“I really like to tinker with my tech. Some other manufacturers don’t necessarily give you those kind of options,” she says. “Most of the games that I play are through Steam, or now the Epic Games Store as well, and that is my happy place. So I have an Xbox downstairs in my living room, but really where I’m happiest is seated in my gaming chair at my desk with my two-PC streaming set up, ready to go.”
Her path to her profession is just as distinctive as her gear.
“I never studied technology in school. I was just always an enthusiast. And again, kind of as a result of my gaming habit. And I certainly never considered that technology would be a part of my career. I went to school for entertainment,” she says. “I was a theater major in school. I knew that I liked performing. I knew that I liked being public-facing. And just never really thought about the marriage of those two things until I got out to Los Angeles and tripped and fell into YouTube, as I like to say it.”
She went to an audition that she thought was for a news journalism gig, but they started asking her what she knew about technology and video games. And as someone who had been an enthusiast from a young age, she had a lot to say.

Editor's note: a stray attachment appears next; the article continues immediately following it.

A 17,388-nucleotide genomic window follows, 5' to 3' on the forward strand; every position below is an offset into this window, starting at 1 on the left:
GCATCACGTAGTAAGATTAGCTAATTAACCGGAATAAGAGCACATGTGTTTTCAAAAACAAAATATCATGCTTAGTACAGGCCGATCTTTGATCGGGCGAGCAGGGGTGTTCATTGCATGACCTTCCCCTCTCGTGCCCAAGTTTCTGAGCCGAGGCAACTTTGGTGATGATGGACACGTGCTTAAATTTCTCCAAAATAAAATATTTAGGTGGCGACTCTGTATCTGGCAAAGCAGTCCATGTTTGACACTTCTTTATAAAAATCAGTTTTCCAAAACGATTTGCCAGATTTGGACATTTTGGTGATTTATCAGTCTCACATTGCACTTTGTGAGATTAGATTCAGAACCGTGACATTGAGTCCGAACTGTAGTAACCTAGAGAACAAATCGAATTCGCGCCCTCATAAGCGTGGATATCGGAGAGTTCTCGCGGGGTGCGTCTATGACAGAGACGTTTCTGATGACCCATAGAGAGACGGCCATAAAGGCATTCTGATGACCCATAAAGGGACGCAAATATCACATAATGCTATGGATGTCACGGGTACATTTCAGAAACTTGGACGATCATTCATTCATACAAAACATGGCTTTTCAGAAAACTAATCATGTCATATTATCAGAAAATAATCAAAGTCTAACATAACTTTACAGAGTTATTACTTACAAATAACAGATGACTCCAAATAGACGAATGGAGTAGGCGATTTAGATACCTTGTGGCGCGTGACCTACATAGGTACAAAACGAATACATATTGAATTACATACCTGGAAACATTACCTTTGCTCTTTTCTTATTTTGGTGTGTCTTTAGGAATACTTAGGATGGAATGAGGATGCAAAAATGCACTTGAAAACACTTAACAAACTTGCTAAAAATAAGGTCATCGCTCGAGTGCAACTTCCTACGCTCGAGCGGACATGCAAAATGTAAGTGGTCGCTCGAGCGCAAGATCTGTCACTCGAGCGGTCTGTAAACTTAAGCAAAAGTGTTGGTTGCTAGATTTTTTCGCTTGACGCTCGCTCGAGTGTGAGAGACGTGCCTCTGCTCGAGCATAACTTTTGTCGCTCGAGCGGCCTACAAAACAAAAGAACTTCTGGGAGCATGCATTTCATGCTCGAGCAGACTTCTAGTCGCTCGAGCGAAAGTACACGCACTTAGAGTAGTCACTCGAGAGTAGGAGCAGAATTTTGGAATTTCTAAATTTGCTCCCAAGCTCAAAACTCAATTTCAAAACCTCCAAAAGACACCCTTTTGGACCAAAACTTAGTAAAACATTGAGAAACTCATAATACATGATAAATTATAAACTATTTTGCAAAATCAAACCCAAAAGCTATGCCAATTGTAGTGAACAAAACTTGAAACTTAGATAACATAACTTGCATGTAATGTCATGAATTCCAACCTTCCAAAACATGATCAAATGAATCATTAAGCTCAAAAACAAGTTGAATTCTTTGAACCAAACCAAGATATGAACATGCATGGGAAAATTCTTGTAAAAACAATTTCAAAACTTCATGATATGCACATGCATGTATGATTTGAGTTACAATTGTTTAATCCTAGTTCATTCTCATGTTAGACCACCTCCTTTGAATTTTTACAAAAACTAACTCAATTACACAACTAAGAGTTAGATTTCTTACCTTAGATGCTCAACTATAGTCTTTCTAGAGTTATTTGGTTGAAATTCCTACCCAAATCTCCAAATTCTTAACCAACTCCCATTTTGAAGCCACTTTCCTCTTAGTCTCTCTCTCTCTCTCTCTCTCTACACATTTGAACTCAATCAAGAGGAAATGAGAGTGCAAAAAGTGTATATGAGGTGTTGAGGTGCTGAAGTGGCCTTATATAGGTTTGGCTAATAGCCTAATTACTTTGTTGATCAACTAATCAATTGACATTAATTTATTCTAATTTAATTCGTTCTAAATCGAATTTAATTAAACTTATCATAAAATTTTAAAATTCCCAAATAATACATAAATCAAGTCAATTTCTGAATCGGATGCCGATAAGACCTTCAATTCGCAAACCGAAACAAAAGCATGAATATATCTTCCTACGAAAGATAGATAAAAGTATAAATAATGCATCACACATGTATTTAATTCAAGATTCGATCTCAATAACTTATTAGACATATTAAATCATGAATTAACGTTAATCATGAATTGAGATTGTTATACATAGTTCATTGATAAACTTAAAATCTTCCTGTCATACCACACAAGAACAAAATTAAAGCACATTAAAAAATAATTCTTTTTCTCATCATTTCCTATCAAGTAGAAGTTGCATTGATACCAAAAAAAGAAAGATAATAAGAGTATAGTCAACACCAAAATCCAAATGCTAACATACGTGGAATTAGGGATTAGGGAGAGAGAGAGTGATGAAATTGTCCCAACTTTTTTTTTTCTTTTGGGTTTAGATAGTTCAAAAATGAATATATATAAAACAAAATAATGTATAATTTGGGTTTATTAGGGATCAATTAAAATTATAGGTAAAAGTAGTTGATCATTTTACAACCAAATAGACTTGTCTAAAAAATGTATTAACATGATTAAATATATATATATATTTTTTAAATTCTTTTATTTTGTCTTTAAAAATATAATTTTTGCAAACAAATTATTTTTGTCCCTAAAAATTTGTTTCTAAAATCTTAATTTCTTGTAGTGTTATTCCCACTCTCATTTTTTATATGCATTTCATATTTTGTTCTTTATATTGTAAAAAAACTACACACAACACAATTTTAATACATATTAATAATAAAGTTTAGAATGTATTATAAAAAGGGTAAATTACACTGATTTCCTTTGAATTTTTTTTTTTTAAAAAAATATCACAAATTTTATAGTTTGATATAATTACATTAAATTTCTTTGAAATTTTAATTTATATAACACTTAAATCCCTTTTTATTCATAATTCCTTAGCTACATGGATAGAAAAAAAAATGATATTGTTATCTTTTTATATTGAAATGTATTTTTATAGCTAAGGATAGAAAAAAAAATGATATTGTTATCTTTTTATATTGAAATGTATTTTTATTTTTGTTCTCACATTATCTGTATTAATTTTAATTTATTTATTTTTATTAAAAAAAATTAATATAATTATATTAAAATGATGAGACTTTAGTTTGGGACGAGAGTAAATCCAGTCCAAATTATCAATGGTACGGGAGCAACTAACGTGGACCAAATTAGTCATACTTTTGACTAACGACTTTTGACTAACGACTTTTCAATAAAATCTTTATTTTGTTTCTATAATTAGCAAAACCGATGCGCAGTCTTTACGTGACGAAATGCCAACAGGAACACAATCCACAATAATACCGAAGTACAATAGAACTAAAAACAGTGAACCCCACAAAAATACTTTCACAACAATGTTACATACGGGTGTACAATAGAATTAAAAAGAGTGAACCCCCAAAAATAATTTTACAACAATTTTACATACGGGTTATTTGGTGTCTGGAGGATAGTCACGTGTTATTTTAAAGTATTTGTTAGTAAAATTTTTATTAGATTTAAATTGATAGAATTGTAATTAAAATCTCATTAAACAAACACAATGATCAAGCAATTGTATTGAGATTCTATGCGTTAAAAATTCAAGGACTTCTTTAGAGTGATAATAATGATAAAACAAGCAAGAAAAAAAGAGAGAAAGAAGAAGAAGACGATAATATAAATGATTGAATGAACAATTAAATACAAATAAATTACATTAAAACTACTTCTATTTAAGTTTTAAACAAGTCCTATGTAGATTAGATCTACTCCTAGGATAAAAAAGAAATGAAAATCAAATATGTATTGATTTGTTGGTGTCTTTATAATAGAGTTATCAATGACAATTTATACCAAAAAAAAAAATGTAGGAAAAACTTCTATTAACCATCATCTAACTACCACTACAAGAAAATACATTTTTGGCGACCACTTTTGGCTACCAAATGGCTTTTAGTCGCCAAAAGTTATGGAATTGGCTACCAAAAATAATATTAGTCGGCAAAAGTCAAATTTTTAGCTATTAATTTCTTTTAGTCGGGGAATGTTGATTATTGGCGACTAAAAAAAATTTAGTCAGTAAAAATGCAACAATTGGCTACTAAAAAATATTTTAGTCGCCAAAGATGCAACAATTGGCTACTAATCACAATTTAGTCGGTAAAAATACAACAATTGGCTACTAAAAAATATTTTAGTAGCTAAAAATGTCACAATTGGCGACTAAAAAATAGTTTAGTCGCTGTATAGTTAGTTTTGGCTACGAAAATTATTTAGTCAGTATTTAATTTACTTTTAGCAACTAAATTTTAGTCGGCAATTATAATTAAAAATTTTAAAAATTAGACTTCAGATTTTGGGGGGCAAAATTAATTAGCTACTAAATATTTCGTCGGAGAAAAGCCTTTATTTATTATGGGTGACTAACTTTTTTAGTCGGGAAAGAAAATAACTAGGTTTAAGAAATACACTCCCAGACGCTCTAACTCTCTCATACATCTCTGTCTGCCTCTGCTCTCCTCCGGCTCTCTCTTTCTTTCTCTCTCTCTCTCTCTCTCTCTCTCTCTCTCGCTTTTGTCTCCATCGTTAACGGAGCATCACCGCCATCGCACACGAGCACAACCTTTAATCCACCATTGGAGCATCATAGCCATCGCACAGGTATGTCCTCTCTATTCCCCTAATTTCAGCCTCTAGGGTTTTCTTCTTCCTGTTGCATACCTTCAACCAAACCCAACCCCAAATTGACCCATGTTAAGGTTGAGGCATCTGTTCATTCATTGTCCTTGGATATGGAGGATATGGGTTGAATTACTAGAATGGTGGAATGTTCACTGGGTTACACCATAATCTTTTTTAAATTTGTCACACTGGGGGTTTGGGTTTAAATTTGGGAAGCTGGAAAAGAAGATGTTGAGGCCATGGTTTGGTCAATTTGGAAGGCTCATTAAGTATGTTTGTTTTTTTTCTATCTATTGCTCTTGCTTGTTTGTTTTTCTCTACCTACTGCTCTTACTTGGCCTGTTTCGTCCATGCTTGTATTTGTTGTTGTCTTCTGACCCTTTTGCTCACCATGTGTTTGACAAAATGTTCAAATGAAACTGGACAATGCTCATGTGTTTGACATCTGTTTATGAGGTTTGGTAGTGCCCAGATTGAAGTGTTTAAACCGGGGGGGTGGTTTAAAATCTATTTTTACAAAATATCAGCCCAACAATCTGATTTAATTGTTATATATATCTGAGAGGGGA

“My favorite job is so hard to pick because I have had the opportunity to do some really cool stuff. I mean, in general, the work that I do, just getting to geek out with people about gadgets, getting to talk about PC modding and building, and getting to play and talk about video games for a living is kind of the dream job,” she says. “So almost every job that I’ve had up until this point has been the dream job.”
As someone who operates her own production company, creating content for Fandom, Caffeine, Newegg and Kingston Technology as well as her own Instagram, Twitter, YouTube and Twitch channels, she’s also a longtime advocate for women and girls and for other entrepreneurs forging their own path in a male-dominated space.
“The lesson I always try to impart to up and comers in this space is to do it because you love it. There’s a lot of hurdles to overcome for anyone in this industry — especially if you are something ‘other’ than what people are expecting in any way — sex, race, age, orientation, etc.,” Hershberger says. “If you honestly love what you do, it makes those hurdles seem smaller when you look at the big picture.”
Lead photo: Trisha Hershberger. (Photo by Alan Weissman)